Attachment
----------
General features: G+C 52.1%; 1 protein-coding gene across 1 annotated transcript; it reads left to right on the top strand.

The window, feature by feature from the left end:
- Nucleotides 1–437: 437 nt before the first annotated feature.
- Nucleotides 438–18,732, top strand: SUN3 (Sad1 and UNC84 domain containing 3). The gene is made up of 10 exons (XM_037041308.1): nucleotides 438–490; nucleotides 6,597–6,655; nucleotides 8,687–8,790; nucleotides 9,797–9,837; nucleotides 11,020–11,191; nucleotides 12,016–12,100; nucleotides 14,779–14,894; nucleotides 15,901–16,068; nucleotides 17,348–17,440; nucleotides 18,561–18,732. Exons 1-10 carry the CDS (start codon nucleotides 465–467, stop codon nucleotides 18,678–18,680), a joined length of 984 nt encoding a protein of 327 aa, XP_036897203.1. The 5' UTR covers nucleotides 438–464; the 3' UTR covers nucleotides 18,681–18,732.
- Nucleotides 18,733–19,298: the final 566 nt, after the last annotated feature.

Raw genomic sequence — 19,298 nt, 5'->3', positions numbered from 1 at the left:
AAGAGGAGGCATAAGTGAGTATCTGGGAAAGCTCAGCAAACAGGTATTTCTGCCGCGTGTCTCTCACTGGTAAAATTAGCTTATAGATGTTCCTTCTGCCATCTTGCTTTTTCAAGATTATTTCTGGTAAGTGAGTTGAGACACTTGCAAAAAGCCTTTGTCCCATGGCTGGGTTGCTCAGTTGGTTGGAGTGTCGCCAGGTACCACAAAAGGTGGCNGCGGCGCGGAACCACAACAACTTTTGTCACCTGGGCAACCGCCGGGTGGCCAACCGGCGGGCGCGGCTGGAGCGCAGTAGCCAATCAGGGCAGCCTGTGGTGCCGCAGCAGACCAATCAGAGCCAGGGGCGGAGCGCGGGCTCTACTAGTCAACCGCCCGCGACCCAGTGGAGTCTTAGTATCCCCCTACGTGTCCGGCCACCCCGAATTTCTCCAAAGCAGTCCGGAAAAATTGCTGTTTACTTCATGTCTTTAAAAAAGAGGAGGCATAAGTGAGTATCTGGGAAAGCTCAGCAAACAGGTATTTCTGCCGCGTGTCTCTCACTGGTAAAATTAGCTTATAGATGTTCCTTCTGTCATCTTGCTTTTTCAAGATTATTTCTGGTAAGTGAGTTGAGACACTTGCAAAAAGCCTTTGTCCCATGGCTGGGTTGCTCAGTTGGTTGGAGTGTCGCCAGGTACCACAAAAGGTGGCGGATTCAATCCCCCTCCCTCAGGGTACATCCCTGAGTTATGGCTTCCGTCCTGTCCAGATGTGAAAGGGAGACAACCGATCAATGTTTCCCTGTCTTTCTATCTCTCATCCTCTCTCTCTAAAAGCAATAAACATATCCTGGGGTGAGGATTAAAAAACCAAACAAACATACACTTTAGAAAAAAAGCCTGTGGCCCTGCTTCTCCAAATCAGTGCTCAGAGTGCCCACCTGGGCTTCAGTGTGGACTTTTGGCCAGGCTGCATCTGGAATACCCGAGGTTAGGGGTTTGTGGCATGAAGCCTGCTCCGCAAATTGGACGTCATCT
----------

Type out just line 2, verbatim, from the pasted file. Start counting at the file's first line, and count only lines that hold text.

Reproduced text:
The window, feature by feature from the left end: